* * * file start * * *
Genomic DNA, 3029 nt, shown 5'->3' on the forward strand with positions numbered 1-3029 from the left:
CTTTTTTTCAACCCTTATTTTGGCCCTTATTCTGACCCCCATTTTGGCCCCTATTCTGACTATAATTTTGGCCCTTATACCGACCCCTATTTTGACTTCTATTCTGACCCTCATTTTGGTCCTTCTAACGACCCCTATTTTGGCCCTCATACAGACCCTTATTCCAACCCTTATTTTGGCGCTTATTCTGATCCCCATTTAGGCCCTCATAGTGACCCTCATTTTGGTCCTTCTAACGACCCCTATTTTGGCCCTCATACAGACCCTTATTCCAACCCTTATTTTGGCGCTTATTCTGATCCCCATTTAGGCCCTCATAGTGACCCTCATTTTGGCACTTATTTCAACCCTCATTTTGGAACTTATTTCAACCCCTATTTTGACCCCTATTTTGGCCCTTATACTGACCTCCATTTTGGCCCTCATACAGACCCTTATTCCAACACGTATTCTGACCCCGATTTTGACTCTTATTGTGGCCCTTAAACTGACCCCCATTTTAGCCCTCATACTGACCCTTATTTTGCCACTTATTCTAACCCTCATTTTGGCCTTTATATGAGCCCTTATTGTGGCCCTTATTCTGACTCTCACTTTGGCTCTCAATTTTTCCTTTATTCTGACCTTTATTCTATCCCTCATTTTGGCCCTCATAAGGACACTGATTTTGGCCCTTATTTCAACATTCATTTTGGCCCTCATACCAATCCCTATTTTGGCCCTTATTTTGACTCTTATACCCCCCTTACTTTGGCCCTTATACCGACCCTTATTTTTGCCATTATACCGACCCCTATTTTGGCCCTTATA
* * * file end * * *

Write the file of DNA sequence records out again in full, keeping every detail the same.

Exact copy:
Genomic DNA, 3029 nt, shown 5'->3' on the forward strand with positions numbered 1-3029 from the left:
CTTTTTTTCAACCCTTATTTTGGCCCTTATTCTGACCCCCATTTTGGCCCCTATTCTGACTATAATTTTGGCCCTTATACCGACCCCTATTTTGACTTCTATTCTGACCCTCATTTTGGTCCTTCTAACGACCCCTATTTTGGCCCTCATACAGACCCTTATTCCAACCCTTATTTTGGCGCTTATTCTGATCCCCATTTAGGCCCTCATAGTGACCCTCATTTTGGTCCTTCTAACGACCCCTATTTTGGCCCTCATACAGACCCTTATTCCAACCCTTATTTTGGCGCTTATTCTGATCCCCATTTAGGCCCTCATAGTGACCCTCATTTTGGCACTTATTTCAACCCTCATTTTGGAACTTATTTCAACCCCTATTTTGACCCCTATTTTGGCCCTTATACTGACCTCCATTTTGGCCCTCATACAGACCCTTATTCCAACACGTATTCTGACCCCGATTTTGACTCTTATTGTGGCCCTTAAACTGACCCCCATTTTAGCCCTCATACTGACCCTTATTTTGCCACTTATTCTAACCCTCATTTTGGCCTTTATATGAGCCCTTATTGTGGCCCTTATTCTGACTCTCACTTTGGCTCTCAATTTTTCCTTTATTCTGACCTTTATTCTATCCCTCATTTTGGCCCTCATAAGGACACTGATTTTGGCCCTTATTTCAACATTCATTTTGGCCCTCATACCAATCCCTATTTTGGCCCTTATTTTGACTCTTATACCCCCCTTACTTTGGCCCTTATACCGACCCTTATTTTTGCCATTATACCGACCCCTATTTTGGCCCTTATA